I got to chat with my spiritual grandmother Margaret Gaines this week, as some friends of ours are looking to publish her manuscript Small Enough to Stop the Violence. Having lived through the implications of the contemporary Church’s teachings on these things from the opposite side–as a lifelong missionary to a Palestinian village, Margaret speaks directly in the book about the “meddlesome zealotry of the Church” who won’t simply trust matters of the end with the Master. Now 78, she laughed as she told me that she knew she would step into a minefield when it gets published, reminding me of the backlash people like Jimmy Carter experienced for calling attention to the mistreatment of Palestinians. No depth of experience or love for God or love for people gives you a right in evangelical circles to question the script, which has become more sacred even than the Scripture.

Especially as I am teaching through the book of Revelation, I am even more surprised than usual at the amount of speculation (accepted as doctrine on par with John 3.16) that never appears in John’s apocalypse. Revelation holds the promise of rescuing the Church’s imagination, but perhaps we must rescue Revelation from the hands of those who cannot handle it well first. As I shared in my last post, the primary theme of the book is that of witness–the faithful witness of Jesus who defeats the forces of darkness by His sacrificial death, the faithful witness of His Church who shares in His sacrifice for the sake of the salvation of the nations. Don’t skim past that sentence, because I just summarized the book for you. There is no but at the end of that sentence. The literal, wooden application of Revelation that fails to show regard for its shape, structure or context has many convinced that it empowers this sort of “let’s go beat the bad guys” kind of worldview. But that is not what Revelation is about! The other day, I recommended some resources on Revelation and forgot a key one–Richard Hays’ Moral Vision of the New Testament. In his foundational book on ethics, Hays, a very faithful man who annoys conservatives and liberals alike because of his insistence on sticking to the texts on their own terms, demonstrates brilliantly how Revelation is not an endorsement of human violence as a means of bringing about God’s purposes in the world. Rather, Revelation shows how God’s people reject human violence and instead embrace the way of the cross in order to see God’s purposes fulfilled in the world.

I am always fascinated by the fact that people who have heard this other brand of “prophecy” teaching all their lives are so suspicious of different approaches to the text–as if they somehow complicate the Word of God and refuse to believe what God has clearly said. Especially since there is no theological system in contemporary history that contorts and distorts the “plain” meaning of Scripture more than fundamentalist dispensationlism. No wonder you have to be an “expert” to read it that way, given the nonsensical, labyrinthine interpretative moves you have to make to come to those conclusions.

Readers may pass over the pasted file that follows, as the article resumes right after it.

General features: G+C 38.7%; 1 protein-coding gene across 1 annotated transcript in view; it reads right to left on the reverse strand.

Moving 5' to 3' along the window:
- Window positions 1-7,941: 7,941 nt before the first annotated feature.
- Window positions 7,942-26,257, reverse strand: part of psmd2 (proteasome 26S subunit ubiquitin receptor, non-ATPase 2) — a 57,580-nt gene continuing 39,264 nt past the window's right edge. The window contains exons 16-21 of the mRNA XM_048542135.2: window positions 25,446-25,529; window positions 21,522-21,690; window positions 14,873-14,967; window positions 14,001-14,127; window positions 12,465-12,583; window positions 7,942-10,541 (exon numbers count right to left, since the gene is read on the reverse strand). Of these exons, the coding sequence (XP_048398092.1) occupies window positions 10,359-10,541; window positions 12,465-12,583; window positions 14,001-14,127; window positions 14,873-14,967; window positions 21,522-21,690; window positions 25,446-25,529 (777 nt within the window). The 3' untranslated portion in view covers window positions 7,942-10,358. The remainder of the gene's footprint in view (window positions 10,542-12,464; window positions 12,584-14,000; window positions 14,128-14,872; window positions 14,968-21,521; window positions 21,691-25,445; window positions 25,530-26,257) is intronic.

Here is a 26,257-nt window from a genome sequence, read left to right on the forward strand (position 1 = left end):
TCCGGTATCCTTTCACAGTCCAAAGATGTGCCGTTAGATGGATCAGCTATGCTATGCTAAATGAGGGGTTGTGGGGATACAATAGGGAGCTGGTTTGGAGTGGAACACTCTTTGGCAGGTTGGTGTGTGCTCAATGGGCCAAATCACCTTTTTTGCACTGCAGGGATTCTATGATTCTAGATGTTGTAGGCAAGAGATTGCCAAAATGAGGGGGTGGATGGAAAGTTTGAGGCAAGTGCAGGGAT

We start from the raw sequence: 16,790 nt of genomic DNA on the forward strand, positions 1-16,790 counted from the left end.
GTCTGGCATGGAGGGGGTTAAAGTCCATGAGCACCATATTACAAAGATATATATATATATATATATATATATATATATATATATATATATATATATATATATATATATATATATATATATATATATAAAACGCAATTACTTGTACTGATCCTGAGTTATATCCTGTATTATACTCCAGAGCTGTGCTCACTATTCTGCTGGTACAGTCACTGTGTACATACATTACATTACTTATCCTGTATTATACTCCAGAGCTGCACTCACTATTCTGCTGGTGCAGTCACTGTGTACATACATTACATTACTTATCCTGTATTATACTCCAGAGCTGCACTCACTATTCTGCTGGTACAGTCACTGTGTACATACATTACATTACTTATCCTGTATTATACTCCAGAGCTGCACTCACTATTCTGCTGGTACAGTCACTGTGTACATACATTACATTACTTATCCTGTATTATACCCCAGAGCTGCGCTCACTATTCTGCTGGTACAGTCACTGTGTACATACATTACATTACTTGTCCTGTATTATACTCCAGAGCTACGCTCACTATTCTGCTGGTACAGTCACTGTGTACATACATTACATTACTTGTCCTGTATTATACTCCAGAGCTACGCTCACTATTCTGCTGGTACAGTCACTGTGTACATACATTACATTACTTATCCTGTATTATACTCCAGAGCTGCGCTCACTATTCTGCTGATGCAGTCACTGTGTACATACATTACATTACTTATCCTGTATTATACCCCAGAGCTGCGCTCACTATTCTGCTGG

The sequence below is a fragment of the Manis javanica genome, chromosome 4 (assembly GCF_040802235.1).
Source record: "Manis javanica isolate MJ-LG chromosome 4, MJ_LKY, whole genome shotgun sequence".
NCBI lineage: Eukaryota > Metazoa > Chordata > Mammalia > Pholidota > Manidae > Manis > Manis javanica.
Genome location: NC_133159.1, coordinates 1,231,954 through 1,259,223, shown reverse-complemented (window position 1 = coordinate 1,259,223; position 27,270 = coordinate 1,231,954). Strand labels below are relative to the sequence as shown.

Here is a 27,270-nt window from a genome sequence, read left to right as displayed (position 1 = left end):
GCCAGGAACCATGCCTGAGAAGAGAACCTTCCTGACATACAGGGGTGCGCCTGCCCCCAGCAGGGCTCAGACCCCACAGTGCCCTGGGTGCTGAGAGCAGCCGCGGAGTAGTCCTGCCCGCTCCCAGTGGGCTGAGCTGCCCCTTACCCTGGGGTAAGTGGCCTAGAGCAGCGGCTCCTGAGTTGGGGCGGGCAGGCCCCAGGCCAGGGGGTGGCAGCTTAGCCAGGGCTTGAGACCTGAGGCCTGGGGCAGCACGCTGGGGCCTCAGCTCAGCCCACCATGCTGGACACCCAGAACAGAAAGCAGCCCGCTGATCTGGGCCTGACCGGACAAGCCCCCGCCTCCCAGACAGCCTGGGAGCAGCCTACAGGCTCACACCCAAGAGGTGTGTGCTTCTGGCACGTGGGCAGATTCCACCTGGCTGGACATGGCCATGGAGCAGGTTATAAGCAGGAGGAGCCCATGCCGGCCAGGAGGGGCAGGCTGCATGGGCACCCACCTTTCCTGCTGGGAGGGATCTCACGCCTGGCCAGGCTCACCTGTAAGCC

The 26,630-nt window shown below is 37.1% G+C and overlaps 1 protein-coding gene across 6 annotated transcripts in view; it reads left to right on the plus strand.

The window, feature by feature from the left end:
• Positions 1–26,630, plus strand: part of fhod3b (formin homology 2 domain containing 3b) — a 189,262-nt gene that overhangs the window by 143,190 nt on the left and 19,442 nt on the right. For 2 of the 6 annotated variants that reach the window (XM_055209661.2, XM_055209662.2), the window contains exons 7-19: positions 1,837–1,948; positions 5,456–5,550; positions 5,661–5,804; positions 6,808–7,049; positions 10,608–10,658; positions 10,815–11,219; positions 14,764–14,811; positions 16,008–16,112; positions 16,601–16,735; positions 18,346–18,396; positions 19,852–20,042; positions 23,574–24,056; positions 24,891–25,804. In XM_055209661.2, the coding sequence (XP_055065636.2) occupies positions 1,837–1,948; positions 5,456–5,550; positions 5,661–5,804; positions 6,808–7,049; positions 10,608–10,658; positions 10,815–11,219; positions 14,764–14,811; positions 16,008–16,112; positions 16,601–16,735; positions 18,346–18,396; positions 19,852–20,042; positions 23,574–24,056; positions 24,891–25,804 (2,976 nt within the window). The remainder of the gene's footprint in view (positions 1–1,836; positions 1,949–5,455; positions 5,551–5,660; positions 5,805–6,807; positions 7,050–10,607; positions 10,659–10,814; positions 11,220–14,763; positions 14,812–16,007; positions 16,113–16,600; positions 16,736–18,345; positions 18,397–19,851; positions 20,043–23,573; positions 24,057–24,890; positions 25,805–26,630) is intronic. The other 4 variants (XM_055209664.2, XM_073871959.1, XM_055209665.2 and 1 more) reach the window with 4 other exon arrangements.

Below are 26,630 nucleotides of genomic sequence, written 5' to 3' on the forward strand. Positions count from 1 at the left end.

I need to stop prattling on about Of Gods and Men (per my last post), but I’m still so struck by the imagery of that film–where a group of priests refuse to compromise their witness for Christ in the face of certain death at the hands of radical Muslims. They are not starry-eyed idealists, they are men who come to understand full well what it will mean to love violent enemies in their community, and yet choose to stand with other-wordly grace and courage. It’s a more Biblical picture, a more Revelation formed picture, than Left Behind could ever be. I am desperate, in a way that makes my bones physically ache, to see God’s people embrace their role of witness as defined by Revelation rather than as fortune tellers and prophecy fulfillers. This isn’t a peripheral issue. The Church is the only hope of the world, people!!! This stuff matters more than we know.

If this seems offensive in tone, forgive me. But I do believe the times are urgent, and I don’t think we can continue to speak in whispers about these matters. Harold Camping is not just a man who is wrong because he called a wrong date. He is representative of a system that continues to keep the people of God from being the people of God in a desperate world. When the only gospel we are given is the gospel of the cross of Christ, and the gospel we are taught empowers us to look to vanquish our enemies rather than lay down our lives for them, heresy is not too strong a term. The way that many of these teachings are being played out are not wrong, they are destructive.

Am I suggesting that any of these people are insincere, or that they really don’t love God or the Church? God forbid. Forgive me for putting it this crassly–but it just seems that when it comes to matters of the end, even those of us who are good, generous loving people who really have encountered Jesus just seem to lose our minds.